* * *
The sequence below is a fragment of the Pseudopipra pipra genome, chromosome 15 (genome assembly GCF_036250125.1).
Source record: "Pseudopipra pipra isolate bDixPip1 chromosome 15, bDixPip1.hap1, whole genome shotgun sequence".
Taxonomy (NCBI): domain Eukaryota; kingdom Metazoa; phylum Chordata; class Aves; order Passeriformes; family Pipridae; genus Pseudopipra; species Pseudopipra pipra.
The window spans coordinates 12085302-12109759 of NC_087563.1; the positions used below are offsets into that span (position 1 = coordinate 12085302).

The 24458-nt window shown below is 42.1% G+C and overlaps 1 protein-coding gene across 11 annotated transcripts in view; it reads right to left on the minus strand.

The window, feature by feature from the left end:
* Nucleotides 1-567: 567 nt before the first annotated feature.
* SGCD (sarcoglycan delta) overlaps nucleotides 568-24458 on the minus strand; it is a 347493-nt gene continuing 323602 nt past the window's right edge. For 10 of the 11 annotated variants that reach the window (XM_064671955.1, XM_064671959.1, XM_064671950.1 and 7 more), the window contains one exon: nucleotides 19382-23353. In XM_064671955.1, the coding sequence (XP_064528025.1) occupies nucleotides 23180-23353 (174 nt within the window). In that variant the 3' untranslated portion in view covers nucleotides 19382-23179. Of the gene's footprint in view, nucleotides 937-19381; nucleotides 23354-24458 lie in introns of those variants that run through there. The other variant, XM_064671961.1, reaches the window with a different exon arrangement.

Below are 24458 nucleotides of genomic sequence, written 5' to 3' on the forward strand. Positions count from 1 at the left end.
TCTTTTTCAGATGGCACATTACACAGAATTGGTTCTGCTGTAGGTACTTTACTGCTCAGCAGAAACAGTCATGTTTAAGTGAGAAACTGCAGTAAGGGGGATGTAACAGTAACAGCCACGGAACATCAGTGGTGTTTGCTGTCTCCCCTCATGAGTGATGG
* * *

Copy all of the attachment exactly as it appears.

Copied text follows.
The sequence below is a fragment of the Pseudopipra pipra genome, chromosome 15 (genome assembly GCF_036250125.1).
Source record: "Pseudopipra pipra isolate bDixPip1 chromosome 15, bDixPip1.hap1, whole genome shotgun sequence".
Taxonomy (NCBI): domain Eukaryota; kingdom Metazoa; phylum Chordata; class Aves; order Passeriformes; family Pipridae; genus Pseudopipra; species Pseudopipra pipra.
The window spans coordinates 12085302-12109759 of NC_087563.1; the positions used below are offsets into that span (position 1 = coordinate 12085302).

The 24458-nt window shown below is 42.1% G+C and overlaps 1 protein-coding gene across 11 annotated transcripts in view; it reads right to left on the minus strand.

The window, feature by feature from the left end:
* Nucleotides 1-567: 567 nt before the first annotated feature.
* SGCD (sarcoglycan delta) overlaps nucleotides 568-24458 on the minus strand; it is a 347493-nt gene continuing 323602 nt past the window's right edge. For 10 of the 11 annotated variants that reach the window (XM_064671955.1, XM_064671959.1, XM_064671950.1 and 7 more), the window contains one exon: nucleotides 19382-23353. In XM_064671955.1, the coding sequence (XP_064528025.1) occupies nucleotides 23180-23353 (174 nt within the window). In that variant the 3' untranslated portion in view covers nucleotides 19382-23179. Of the gene's footprint in view, nucleotides 937-19381; nucleotides 23354-24458 lie in introns of those variants that run through there. The other variant, XM_064671961.1, reaches the window with a different exon arrangement.

Below are 24458 nucleotides of genomic sequence, written 5' to 3' on the forward strand. Positions count from 1 at the left end.
TCTTTTTCAGATGGCACATTACACAGAATTGGTTCTGCTGTAGGTACTTTACTGCTCAGCAGAAACAGTCATGTTTAAGTGAGAAACTGCAGTAAGGGGGATGTAACAGTAACAGCCACGGAACATCAGTGGTGTTTGCTGTCTCCCCTCATGAGTGATGG